In an article published in PLoS ONE, researchers in the US examined whether more frequent intake of restaurant food is linked to a higher risk of death.
Eating restaurant food is popular in the United States for many reasons, such as convenience or socialization. The foods served in restaurants, however, are often energy-dense, high in fat and sodium content, and lower in nutrients thus making it plausible that more frequent consumption of restaurant foods may result in poorer health outcomes. To date, only a few studies have researched the association between eating restaurant food and body weight, HDL cholesterol, glucose levels, and insulin levels. However, there are currently no published studies investigating the frequency of restaurant food consumption and the risk of cardiometabolic and all-cause death.
Does Restaurant Food Increase Mortality?
In an article published in PLOS One, researchers from the United States conducted an observational prospective cohort study examining the association between eating restaurant food and the risk of cardiometabolic and all-cause death in the U.S. population.
For the study, they collected data regarding the frequency of eating restaurant food from the National Health and Nutrition Examination Surveys from 1999 to 2004 and was linked to the mortality data by the National Center for Health Statistics. The study population included respondents 40 years of age or greater at baseline and excluded pregnant and lactating women, and respondents who were missing information on their biomarkers, the frequency of restaurant food consumption, or mortality follow-up. In addition to analyzing mortality data, the researchers also examined several cardiometabolic and nutritional biomarkers, which included total and HDL cholesterol, triglycerides, glucose, insulin, c-reactive protein, folate, carotenoids, and vitamins C, D and E.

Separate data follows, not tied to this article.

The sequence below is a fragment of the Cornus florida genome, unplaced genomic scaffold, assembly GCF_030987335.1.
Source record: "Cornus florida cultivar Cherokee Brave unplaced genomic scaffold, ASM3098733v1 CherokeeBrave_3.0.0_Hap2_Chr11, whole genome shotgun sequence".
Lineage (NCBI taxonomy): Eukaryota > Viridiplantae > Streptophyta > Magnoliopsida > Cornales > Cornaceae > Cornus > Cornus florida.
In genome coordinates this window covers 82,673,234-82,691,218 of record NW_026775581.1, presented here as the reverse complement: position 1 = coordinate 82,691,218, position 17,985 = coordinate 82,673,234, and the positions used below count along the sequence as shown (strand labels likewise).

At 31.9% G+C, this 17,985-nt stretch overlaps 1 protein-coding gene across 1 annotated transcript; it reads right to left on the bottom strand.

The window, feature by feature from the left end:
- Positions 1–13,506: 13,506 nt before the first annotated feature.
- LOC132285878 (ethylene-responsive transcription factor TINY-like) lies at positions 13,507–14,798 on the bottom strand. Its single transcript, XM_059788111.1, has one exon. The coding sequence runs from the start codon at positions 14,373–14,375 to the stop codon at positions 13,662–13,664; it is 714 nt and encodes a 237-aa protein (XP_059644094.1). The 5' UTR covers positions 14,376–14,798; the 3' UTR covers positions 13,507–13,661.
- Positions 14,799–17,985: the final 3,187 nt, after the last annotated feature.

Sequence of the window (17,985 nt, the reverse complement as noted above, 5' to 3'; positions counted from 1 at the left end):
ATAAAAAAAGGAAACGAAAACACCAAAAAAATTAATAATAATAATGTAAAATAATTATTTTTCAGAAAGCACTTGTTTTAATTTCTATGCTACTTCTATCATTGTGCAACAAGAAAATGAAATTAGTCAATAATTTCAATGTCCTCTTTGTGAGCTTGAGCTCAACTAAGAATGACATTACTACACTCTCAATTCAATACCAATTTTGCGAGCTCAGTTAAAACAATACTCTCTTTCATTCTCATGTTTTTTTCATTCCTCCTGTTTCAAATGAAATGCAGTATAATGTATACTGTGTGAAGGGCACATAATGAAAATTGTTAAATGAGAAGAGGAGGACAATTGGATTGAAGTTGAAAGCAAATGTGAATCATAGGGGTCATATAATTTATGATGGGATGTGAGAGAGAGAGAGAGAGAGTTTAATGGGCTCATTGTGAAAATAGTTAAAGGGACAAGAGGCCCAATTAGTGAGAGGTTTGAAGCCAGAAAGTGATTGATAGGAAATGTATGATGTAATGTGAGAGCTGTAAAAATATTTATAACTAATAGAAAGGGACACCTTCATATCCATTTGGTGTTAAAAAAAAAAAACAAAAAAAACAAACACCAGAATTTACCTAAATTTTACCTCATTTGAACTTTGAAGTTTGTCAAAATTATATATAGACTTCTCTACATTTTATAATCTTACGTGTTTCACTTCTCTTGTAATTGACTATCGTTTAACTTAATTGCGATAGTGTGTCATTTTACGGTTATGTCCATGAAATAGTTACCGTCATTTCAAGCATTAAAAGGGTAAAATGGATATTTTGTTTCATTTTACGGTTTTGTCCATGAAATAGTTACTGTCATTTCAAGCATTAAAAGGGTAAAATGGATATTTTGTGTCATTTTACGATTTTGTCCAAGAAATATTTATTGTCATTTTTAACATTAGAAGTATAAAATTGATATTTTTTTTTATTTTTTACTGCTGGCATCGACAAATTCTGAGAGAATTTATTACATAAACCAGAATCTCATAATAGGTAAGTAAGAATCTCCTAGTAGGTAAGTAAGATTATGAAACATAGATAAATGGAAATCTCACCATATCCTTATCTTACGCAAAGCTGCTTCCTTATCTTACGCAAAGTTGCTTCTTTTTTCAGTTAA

More than a third of the respondents included in the study reported eating restaurant food at least three times weekly and just over 10% reported never eating restaurant food. Eating restaurant food at least three times weekly was more common among men, non-Hispanic whites, those between 40 and 59 years of age, those with a higher BMI, higher education and income, current drinkers and those without chronic disease.
Restaurant Food is Not Linked to All-Cause Mortality
After adjusting for confounders, the study’s analysis didn’t observe any association between the frequency of eating restaurant food and death (cardiometabolic-related and all-cause). In addition, other metabolic biomarkers that were examined didn’t uncover any association with frequency of eating restaurant food. There was a decrease observed in some nutritional biomarkers, such as folate and carotenoid, with an increasing frequency of eating restaurant food, but no association was found with vitamins C, D, and E.
This study was the first to investigate the association between restaurant food consumption and death, as only a few past studies have investigated its association with specific conditions, such as type-2 diabetes and gestational diabetes. The study’s strengths include its nationally representative sample and the availability of baseline BMI, multiple confounders and assessment of restaurant food consumption frequency. Limitations, however, may include the observational nature of the study, lack of repeat assessment of restaurant exposure frequency during follow up and the latency of many metabolic diseases, which may not have been captured in the study’s short nine-year follow up.
Overall, the study did not find any association linking more frequent restaurant food consumption with cardiometabolic or all-cause death, despite the link between more frequent intake of restaurant food and poor quality diet.
Written by Maggie Leung, PharmD
Reference: Kant, A. K., & Graubard, B. I. (2018). A prospective study of frequency of eating restaurant prepared meals and subsequent 9-year risk of all-cause and cardiometabolic mortality in US adults. Plos One, 13(1). doi:10.1371/journal.pone.0191584